Carnegie Mellon University
Planning with Uncertainty in Position Using High-Resolution Maps - Thesis Proposal

Juan Pablo Gonzalez
tech. report CMU-RI-TR-06-45, Robotics Institute, Carnegie Mellon University, October, 2006

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Navigating autonomously is one of the most important problems facing outdoor mobile robots. This task can be extremely difficult if no prior information is available, and would be trivial if perfect prior information existed. In practice prior maps are usually available, but their quality and resolution varies significantly. When accurate, high-resolution prior maps are available and the position of the robot is precisely known, many existing approaches can reliably perform the navigation task for an autonomous robot. However, if the position of the robot is not precisely known, most existing approaches would fail or would have to discard the prior map and perform the much harder task of navigating without prior information. Most outdoor robotic platforms have two ways of determining their position: a dead-reckoning system and Global Position Systems (GPS). The dead reckoning system provides a locally accurate and locally consistent estimate that drifts slowly, and the GPS provides globally accurate estimate that does not drift, but is not necessarily locally consistent. A Kalman filter usually combines these two estimates to provide an estimate that has the best of both position estimates. While for many scenarios this combination suffices, there are many others in which GPS is not available, or its reliability is compromised by different types of interference such as mountains, buildings, foliage or jamming. In these cases, the only position estimate available is that of the dead-reckoning system which drifts with time and does not provide a position estimate accurate enough for most navigation approaches. This proposal addresses the problem of planning with uncertainty in position using high-resolution maps. The objective is to be able to reliably navigate distances of up to one kilometer without GPS through the use of accurate, high resolution prior maps and a good dead-reckoning system. Different approaches to the problem are analyzed, depending on the types of landmarks available, the quality of the map and the quality of the perception system.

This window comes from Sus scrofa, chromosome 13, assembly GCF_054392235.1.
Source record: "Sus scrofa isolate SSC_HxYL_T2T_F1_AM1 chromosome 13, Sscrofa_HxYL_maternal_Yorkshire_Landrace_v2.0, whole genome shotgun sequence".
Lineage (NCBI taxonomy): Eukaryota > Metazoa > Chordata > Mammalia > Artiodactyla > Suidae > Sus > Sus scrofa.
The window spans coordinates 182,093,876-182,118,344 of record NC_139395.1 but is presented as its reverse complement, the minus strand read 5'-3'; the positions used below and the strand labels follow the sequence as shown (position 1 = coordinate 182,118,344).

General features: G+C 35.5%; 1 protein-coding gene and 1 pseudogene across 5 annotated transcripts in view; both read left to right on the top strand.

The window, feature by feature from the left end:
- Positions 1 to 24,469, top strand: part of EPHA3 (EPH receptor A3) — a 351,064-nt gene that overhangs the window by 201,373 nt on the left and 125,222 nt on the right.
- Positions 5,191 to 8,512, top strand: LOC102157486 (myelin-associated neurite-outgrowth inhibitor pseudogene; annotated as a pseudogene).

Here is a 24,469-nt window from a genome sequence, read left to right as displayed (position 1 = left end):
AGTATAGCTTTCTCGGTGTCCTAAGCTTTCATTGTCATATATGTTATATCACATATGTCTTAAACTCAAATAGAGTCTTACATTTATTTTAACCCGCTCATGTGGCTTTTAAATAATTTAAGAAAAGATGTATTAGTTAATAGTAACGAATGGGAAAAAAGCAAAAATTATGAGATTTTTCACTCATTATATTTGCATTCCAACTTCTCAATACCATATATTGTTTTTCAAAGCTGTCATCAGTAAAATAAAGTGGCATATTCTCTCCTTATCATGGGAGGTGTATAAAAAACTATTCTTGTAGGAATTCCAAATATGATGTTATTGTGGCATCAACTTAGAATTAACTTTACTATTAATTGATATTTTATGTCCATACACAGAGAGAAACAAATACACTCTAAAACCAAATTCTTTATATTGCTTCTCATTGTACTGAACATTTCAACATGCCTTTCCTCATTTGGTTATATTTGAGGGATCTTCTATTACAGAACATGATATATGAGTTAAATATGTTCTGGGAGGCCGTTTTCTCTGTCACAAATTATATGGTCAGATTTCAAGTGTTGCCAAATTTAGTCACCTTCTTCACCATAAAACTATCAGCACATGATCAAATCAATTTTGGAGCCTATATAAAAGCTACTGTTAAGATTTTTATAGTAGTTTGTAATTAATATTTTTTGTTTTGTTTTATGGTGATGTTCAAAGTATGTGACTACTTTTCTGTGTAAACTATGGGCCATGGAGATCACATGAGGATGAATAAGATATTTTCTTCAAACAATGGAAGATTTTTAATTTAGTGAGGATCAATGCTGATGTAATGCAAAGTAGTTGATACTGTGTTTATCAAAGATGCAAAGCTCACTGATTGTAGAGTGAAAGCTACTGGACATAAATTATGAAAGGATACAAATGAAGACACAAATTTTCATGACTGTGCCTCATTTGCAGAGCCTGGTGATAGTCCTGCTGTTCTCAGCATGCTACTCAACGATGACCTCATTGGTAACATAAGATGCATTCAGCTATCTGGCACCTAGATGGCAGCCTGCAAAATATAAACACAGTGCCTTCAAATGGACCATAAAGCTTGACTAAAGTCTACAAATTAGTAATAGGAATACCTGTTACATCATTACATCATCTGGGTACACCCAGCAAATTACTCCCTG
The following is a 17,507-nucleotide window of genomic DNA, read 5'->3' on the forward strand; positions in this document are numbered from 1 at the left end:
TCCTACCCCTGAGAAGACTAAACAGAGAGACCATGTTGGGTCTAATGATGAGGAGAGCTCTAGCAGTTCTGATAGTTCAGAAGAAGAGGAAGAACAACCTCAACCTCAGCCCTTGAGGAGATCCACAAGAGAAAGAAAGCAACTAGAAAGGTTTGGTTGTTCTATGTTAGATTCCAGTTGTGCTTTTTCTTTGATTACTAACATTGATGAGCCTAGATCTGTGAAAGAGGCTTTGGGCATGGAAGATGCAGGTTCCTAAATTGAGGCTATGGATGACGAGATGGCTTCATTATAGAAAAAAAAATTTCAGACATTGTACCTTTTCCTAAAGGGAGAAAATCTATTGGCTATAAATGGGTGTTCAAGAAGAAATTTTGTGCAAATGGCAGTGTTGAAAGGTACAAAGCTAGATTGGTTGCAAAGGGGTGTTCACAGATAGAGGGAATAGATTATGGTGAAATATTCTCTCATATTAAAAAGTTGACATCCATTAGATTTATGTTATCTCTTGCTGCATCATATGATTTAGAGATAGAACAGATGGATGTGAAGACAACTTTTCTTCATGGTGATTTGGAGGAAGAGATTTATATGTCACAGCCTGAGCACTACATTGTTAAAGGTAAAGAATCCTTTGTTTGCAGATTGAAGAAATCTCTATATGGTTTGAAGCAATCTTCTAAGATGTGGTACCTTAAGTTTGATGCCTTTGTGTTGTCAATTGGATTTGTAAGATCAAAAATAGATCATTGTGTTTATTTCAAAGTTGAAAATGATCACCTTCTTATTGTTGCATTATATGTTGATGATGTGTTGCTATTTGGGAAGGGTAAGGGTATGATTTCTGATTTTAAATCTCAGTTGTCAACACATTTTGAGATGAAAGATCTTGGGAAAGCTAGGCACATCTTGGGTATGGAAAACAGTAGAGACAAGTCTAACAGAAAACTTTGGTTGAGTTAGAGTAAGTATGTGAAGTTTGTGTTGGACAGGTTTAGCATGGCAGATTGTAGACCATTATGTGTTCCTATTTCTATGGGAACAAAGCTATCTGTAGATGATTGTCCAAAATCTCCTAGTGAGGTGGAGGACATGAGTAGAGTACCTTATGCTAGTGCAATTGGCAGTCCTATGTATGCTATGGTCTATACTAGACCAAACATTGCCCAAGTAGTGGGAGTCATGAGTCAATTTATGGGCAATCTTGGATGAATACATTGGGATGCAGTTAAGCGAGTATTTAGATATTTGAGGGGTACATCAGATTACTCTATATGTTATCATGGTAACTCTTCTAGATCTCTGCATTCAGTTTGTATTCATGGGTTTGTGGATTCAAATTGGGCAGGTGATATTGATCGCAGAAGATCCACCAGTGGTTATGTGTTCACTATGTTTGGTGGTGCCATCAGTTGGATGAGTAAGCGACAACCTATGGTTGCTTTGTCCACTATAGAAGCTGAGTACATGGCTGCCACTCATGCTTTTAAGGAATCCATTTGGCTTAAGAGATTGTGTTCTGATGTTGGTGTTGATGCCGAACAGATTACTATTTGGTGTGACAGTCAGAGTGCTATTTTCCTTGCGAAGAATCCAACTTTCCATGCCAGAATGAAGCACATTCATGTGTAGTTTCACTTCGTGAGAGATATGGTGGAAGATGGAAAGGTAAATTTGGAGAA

Associated Center(s) / Consortia: Vision and Autonomous Systems Center and Field Robotics Center
Associated Project(s): CTA Robotics

Text Reference
Juan Pablo Gonzalez, "Planning with Uncertainty in Position Using High-Resolution Maps - Thesis Proposal," tech. report CMU-RI-TR-06-45, Robotics Institute, Carnegie Mellon University, October, 2006

BibTeX Reference
   author = "Juan Pablo Gonzalez",
   title = "Planning with Uncertainty in Position Using High-Resolution Maps - Thesis Proposal",
   booktitle = "",
   institution = "Robotics Institute",
   month = "October",
   year = "2006",
   number= "CMU-RI-TR-06-45",
   address= "Pittsburgh, PA",